Edinburgh Castle is undoubtedly the most evocative image of Scotland’s capital city.
Perched high on an extinct volcano in the very heart of the city, the worn walls stand as sentinels over all the citizens going about their business below.
As Edinburgh becomes more and more like home, I keep reminding myself not to take this place for granted.
I know that I am definitely still a newcomer, but I now know my way around, and I look local enough for tourists to stop me on the street and ask me for directions, so I’m on my guard for the ambivalence of familiarity.
However, I don’t have to try hard at all to preserve the awe that I have every time I see the castle, whether lit up by the spotlights around the walls or by the setting sun, or the perfection of a row of New Town townhouses.
The castle’s stony countenance is often out of sight farther from the city center or on streets lined by taller buildings, but it’s those amazing moments when I turn a corner and catch an unexpected glimpse that take my breath away.
If I walk back to my flat from my university’s Merchiston campus, just around a slight bend in the road, the castle all of a sudden appears directly in front of me, framed by the buildings lining the street.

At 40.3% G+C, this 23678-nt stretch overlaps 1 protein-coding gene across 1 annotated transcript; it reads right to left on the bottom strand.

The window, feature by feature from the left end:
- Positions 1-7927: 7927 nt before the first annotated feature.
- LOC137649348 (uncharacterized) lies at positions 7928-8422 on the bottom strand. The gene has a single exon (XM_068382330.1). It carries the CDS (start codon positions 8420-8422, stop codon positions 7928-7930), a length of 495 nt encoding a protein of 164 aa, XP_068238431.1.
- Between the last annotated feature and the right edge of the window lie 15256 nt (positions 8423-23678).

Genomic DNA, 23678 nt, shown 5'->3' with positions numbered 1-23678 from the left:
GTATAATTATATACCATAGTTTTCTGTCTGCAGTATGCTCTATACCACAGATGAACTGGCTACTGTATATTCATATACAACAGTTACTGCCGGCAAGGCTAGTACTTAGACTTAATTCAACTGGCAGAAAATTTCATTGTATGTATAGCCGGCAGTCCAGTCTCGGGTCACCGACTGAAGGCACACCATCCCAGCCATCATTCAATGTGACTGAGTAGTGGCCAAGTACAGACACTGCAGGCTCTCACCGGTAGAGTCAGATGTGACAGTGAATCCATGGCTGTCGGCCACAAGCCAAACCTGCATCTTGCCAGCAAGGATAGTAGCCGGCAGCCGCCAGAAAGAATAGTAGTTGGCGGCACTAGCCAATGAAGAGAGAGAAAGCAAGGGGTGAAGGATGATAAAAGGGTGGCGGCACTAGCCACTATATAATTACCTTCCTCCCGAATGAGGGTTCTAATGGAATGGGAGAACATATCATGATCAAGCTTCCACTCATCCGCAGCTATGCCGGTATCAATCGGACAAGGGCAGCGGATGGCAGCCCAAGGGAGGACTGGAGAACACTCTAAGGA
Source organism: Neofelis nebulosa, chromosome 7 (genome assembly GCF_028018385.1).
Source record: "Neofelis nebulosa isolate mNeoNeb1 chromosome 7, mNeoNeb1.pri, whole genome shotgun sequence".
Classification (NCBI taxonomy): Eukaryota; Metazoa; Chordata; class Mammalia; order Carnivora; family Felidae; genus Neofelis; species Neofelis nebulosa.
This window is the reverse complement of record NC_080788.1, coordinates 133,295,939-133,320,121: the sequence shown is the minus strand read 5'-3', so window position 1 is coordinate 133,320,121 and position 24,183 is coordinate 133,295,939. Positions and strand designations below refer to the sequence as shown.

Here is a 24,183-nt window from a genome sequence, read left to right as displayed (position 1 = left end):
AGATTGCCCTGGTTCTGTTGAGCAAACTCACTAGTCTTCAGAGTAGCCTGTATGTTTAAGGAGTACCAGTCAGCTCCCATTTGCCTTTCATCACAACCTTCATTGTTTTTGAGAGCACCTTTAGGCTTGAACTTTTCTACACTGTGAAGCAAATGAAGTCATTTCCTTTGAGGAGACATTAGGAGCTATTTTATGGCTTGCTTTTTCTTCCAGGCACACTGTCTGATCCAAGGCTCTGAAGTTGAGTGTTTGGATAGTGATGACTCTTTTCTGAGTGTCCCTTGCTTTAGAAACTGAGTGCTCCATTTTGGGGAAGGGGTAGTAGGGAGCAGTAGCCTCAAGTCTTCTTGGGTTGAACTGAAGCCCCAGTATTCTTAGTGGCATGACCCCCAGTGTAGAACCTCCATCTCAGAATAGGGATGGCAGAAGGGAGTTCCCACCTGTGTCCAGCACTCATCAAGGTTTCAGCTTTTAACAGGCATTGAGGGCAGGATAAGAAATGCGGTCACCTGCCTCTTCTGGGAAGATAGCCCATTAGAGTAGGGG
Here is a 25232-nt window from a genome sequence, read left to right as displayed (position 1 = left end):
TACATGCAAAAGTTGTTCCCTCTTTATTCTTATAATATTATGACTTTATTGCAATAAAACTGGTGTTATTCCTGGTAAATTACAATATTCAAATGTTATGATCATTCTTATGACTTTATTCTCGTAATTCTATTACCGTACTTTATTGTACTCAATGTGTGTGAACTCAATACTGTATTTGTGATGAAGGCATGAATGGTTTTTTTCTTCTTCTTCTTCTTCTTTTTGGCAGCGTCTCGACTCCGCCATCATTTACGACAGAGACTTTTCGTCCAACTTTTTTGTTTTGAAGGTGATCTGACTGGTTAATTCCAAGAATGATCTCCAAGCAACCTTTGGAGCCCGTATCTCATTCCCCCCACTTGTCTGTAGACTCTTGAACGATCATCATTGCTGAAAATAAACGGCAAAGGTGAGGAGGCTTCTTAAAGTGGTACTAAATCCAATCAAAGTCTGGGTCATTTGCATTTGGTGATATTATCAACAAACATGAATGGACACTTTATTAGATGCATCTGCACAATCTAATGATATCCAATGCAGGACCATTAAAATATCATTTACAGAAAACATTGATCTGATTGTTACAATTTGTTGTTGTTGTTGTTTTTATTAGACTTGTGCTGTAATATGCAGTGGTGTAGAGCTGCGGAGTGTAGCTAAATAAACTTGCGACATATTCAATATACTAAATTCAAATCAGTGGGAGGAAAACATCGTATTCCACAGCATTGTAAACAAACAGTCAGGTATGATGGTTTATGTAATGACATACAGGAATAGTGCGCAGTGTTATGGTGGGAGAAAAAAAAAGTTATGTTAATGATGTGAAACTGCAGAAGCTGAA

Every time I take this walk, I have to stop and appreciate the beauty.
The same goes for many other places in the city, especially the Grassmarket.
This little square filled with quaint shops and local pubs is literally in the shadow of the castle. So have a pint and enjoy a great view up the back side of this ancient fortress!
The main shopping street, Princes Street, also boasts a stunning view of the castle, as well as the backside of the Old Town buildings lining the Royal Mile which lead from the castle to the palace at the bottom of the hill.
The Princes Street Starbucks completely capitalizes on this priceless commodity with floor-to-ceiling bay windows so you can marvel the rocky promontory while sipping your mocha or attempting to do your homework.
Although many of the buildings currently standing are less than 300 years old, the whole place has an air of antiquity about it.
Archaeologists have found traces of humans living on the site of the castle dating back over 1,200 years, with the oldest existing building, St. Margaret’s Chapel, an artifact of the 12th century, so the feeling is understandable.
Castle Rock itself, the rocky volcanic outcropping that serves as a base for the fortifications, is pretty astounding. But add the picturesque castle complex to the top, and it is a dominating vision.
When I traveled to northern England this past weekend, I found myself snootily looking down on cities that didn’t have castles in their skylines. Darlington, for example, just seemed so average with its mall and little church in the center of town.
It seems I’ve become a bit of a castle snob, but I’m really ok with that.